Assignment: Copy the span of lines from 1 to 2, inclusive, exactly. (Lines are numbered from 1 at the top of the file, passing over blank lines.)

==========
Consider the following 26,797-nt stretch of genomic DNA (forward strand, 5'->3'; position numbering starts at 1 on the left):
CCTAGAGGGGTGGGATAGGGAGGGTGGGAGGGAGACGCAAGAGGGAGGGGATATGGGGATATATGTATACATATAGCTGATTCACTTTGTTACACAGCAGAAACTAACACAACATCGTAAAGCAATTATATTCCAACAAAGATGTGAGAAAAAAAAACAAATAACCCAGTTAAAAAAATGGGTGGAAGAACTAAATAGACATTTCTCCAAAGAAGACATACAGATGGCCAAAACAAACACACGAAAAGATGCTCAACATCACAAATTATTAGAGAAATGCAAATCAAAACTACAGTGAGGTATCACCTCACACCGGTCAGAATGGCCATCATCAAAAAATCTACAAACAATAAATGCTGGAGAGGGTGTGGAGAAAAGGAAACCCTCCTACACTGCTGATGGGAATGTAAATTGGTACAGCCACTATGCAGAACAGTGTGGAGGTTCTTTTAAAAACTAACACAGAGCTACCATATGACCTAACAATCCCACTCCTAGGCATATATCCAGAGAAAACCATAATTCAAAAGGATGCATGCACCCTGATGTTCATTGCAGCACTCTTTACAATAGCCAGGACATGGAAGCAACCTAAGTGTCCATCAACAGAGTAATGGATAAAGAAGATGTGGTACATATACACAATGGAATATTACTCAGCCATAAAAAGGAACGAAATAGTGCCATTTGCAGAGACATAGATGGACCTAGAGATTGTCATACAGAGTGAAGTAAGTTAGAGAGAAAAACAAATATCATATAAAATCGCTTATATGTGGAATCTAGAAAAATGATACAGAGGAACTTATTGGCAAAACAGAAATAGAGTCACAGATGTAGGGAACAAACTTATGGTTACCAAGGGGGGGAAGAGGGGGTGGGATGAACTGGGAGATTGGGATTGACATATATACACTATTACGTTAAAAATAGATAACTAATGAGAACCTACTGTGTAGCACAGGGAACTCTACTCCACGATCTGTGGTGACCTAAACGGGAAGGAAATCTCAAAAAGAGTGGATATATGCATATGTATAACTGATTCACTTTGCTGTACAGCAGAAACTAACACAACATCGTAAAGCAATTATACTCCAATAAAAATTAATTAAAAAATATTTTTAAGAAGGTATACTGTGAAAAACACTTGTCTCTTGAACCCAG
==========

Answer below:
Consider the following 26,797-nt stretch of genomic DNA (forward strand, 5'->3'; position numbering starts at 1 on the left):
CCTAGAGGGGTGGGATAGGGAGGGTGGGAGGGAGACGCAAGAGGGAGGGGATATGGGGATATATGTATACATATAGCTGATTCACTTTGTTACACAGCAGAAACTAACACAACATCGTAAAGCAATTATATTCCAACAAAGATGTGAGAAAAAAAAACAAATAACCCAGTTAAAAAAATGGGTGGAAGAACTAAATAGACATTTCTCCAAAGAAGACATACAGATGGCCAAAACAAACACACGAAAAGATGCTCAACATCACAAATTATTAGAGAAATGCAAATCAAAACTACAGTGAGGTATCACCTCACACCGGTCAGAATGGCCATCATCAAAAAATCTACAAACAATAAATGCTGGAGAGGGTGTGGAGAAAAGGAAACCCTCCTACACTGCTGATGGGAATGTAAATTGGTACAGCCACTATGCAGAACAGTGTGGAGGTTCTTTTAAAAACTAACACAGAGCTACCATATGACCTAACAATCCCACTCCTAGGCATATATCCAGAGAAAACCATAATTCAAAAGGATGCATGCACCCTGATGTTCATTGCAGCACTCTTTACAATAGCCAGGACATGGAAGCAACCTAAGTGTCCATCAACAGAGTAATGGATAAAGAAGATGTGGTACATATACACAATGGAATATTACTCAGCCATAAAAAGGAACGAAATAGTGCCATTTGCAGAGACATAGATGGACCTAGAGATTGTCATACAGAGTGAAGTAAGTTAGAGAGAAAAACAAATATCATATAAAATCGCTTATATGTGGAATCTAGAAAAATGATACAGAGGAACTTATTGGCAAAACAGAAATAGAGTCACAGATGTAGGGAACAAACTTATGGTTACCAAGGGGGGGAAGAGGGGGTGGGATGAACTGGGAGATTGGGATTGACATATATACACTATTACGTTAAAAATAGATAACTAATGAGAACCTACTGTGTAGCACAGGGAACTCTACTCCACGATCTGTGGTGACCTAAACGGGAAGGAAATCTCAAAAAGAGTGGATATATGCATATGTATAACTGATTCACTTTGCTGTACAGCAGAAACTAACACAACATCGTAAAGCAATTATACTCCAATAAAAATTAATTAAAAAATATTTTTAAGAAGGTATACTGTGAAAAACACTTGTCTCTTGAACCCAG